are important IMHO). The only thing method 1 seems to do well is throw
up loads of water and look impressive. It won't look as impressive if
you lose your bow though!

There was a cox out here the other night who I heard call "shit we're
crashing." But they didn't say hold/check so the crew just sat there
waiting until they bumped the bank. Oops.

Rob.

 
 
 

Hold it Hard command & IA/Level 2 Coaching course(UK)

Post by Mike Sulliva » Sat, 21 Oct 2006 05:38:24


Quote:

>> In this

snip

Quote:
>> sudden stop of the boat places stress on the rigger or pin contrary to
>> its normal designed loading, does this discount the effectiveness of
>> that method?

> If your riggers or boat can't withstand an emergency stop, I'd suggest
> returning them as not fit for purpose. You'd hardly consider it

George Pocock claimed that when a boat builder built a new
type single for the professional watermen, the first thing they did to
it was go full speed and stop dead.  If the boat held up correctly,
then they'd put it through other paces.    A sculler should be able
to go from full speed and stop dead in less than a length (according
to George anyway).   I honestly don't know if it's doable, I haven't
actually measured.

The idea was that if you hit an unseen object with your bow, you should
be able to weigh enough that you don't knock your skeg off as you go
over it.

 
 
 

Hold it Hard command & IA/Level 2 Coaching course(UK)

Post by Mike Sulliva » Sat, 21 Oct 2006 05:33:00


Quote:
> There are some interesting responses to this question.  After reading
> Carl's explanation, the reasoning for the preferred method (Carl's item
> 3, rotating the blade slightly towards a backing position, letting the
> blade take its depth naturally) makes sense to me from strictly a
> coaching standpoint.

> Looking at it from a kinesthetic perspective leads me to some doubts.
> The command to immediately stop a boat ostensibly comes suddenly, and
> often in an atmosphere of panic and surprise.  In such situations the
> basic, most practiced motor programs of individuals typically
> previal--think of these motor programs as relfex actions.  In this

You're absolutely right, which is why the correct method
must be practiced frequently.   The incorrect method doesn't need
as much practice to do, as you simply push back against
pressure.     The problem with the incorrect method is that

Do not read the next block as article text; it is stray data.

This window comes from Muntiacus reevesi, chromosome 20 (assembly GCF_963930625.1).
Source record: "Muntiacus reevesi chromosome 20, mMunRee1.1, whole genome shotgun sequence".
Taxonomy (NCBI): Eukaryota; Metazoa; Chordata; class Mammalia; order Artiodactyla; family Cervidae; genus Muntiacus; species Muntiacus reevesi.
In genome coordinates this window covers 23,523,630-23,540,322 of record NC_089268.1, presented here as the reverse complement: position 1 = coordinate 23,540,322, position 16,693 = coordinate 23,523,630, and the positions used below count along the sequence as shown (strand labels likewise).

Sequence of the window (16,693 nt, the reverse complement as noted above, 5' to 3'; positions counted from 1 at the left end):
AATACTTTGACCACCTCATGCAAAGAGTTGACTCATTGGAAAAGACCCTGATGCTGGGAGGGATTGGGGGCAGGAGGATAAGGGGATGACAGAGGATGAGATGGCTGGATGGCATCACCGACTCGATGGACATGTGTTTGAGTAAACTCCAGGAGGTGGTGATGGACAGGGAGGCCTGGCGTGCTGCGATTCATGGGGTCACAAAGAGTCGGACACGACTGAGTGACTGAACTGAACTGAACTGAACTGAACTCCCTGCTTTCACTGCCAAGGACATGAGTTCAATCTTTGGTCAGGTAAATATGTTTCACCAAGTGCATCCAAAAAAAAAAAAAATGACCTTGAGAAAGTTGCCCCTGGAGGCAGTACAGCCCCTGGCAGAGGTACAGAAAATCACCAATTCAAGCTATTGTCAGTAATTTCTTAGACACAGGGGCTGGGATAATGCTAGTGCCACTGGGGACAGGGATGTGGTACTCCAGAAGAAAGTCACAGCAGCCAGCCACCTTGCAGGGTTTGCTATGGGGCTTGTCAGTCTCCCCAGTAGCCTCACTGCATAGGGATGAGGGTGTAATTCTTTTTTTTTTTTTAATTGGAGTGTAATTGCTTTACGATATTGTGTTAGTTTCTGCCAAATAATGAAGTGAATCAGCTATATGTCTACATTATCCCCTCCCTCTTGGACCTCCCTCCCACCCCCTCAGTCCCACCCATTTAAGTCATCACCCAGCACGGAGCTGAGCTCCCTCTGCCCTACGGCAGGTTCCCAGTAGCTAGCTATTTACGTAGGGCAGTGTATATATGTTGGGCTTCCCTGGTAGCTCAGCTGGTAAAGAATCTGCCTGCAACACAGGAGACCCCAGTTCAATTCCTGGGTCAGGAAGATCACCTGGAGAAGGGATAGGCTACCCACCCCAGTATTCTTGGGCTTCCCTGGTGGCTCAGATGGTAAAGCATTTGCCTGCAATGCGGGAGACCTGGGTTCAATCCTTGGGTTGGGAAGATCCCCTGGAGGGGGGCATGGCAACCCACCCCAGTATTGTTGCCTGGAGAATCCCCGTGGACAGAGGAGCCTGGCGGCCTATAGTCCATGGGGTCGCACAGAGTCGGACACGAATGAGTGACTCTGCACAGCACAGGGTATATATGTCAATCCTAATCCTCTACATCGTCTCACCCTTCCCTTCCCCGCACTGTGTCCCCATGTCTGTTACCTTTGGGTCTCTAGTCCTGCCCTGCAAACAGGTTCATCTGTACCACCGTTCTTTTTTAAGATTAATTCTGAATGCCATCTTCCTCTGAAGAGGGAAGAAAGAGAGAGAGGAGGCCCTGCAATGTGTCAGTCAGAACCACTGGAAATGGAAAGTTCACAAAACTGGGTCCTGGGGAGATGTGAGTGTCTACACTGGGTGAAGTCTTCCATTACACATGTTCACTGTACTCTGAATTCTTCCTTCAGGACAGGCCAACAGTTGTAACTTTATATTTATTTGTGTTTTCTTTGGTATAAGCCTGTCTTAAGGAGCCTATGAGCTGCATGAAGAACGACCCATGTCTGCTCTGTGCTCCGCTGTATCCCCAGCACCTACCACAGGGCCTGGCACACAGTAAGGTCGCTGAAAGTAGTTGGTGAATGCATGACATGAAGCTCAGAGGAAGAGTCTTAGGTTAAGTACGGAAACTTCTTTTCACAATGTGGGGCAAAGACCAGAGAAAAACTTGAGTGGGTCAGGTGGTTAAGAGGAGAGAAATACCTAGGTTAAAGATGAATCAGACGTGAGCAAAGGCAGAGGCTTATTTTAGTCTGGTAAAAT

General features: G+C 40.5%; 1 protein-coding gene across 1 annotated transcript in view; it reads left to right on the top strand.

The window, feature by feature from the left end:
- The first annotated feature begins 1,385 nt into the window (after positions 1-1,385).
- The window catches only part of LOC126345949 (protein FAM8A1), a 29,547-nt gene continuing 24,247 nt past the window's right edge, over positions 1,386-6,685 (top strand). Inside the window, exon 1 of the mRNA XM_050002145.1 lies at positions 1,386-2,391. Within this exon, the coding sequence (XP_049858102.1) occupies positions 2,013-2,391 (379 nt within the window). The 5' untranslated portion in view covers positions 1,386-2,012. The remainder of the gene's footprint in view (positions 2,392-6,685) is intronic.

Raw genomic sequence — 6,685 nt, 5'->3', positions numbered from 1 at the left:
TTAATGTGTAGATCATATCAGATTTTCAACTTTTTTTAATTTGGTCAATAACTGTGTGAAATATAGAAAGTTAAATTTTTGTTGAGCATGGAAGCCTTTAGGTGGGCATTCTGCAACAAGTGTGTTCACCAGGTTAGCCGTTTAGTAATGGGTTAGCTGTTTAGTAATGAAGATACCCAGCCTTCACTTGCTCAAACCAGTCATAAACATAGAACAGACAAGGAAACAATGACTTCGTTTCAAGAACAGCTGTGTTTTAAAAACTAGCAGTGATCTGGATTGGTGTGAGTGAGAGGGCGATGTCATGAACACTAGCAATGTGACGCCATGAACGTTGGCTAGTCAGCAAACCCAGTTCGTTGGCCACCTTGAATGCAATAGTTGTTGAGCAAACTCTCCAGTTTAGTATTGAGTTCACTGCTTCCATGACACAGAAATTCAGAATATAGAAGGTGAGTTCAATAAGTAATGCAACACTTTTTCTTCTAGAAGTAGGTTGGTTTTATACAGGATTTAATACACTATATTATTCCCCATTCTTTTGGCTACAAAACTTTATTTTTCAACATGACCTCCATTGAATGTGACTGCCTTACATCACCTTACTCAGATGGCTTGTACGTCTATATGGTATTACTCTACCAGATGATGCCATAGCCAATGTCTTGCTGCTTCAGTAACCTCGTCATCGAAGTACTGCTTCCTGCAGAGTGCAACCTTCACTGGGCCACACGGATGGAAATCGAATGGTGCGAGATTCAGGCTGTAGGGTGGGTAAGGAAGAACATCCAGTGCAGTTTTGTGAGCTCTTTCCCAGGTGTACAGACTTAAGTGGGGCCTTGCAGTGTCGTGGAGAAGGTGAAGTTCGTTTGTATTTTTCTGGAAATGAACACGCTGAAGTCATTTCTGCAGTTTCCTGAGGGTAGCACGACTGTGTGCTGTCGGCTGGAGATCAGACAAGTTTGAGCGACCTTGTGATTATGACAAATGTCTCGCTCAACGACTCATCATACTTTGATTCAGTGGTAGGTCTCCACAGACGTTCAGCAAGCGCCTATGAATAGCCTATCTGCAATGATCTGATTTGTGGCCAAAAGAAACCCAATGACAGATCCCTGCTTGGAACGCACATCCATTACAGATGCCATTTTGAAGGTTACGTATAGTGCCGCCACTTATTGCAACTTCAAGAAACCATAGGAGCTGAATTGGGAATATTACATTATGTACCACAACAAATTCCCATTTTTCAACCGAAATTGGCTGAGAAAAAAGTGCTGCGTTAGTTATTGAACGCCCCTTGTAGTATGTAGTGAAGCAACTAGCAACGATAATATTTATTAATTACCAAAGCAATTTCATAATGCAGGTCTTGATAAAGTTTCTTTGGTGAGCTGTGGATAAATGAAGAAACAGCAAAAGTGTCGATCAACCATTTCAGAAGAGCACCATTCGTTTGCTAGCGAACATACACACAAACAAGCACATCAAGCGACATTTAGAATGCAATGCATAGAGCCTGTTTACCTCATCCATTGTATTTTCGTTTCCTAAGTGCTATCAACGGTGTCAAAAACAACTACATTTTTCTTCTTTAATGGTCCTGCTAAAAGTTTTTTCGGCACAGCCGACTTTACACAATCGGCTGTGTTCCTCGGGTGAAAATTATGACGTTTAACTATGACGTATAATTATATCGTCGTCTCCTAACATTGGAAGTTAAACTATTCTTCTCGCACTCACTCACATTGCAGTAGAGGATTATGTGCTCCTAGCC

it is ineffective at stopping a boat in an emergency.

When I send scullers out for their first 80 miles of sculling, they
go on  proscribed course and I ask them to hold water(properly)
 either to stop or turn the boat every time they turn around, and to
use it liberally every time you stop your boat.

I frequently encounter 'experienced' scullers who already
learned to hold water from 'their coach' who will argue with
me about it.   I simply let them know they must learn how to
do it from me first, then their choice to practice it afterward.
Then I slide in the cheapshot, it depends on whether they want
to practice becoming a sculler or someone who sits in a sculling
boat.

Yes, it does come 'naturally' after you learn it, just like good
catches, finishes, slide control, etc etc....

After novice scullers get out and do their miles, they are welcome
to track me down and get technical help from me if they are sculling
frequently by simply interupting my wednesday morning row (which
is no big deal to interrupt, I don't do that much).

Before I help them I ask them to demonstrate holding water for
me.   If they can do it excellently, I help them enthusiastically.   If not,
I ask them
what's the point of me wasting time teaching them about sculling
if they never bothered with learning the first thing I taught them?

Good question, no?

If you can't teach backing, holding water, proper boat and oar handling
on the shore, it'll be pretty hopeless to try and teach anything else.

Mike

 
 
 

Hold it Hard command & IA/Level 2 Coaching course(UK)

Post by Henry La » Sat, 21 Oct 2006 06:00:41

Quote:

> 3. Rotate the blade just enough towards the bow, a few degrees, to cause
> it to move downwards into the water.

I'm amazed how few people do this.  When I tell my crew-mates how to do
it I describe it as "flying" the blade under the water; turn a little
more towards you to fly lower, away from you to come back towards the
surface.  Seems to me not only most effective but also easiest.  But
then I made model aircraft as a lad ...

--

Henry Law       <><     Manchester, England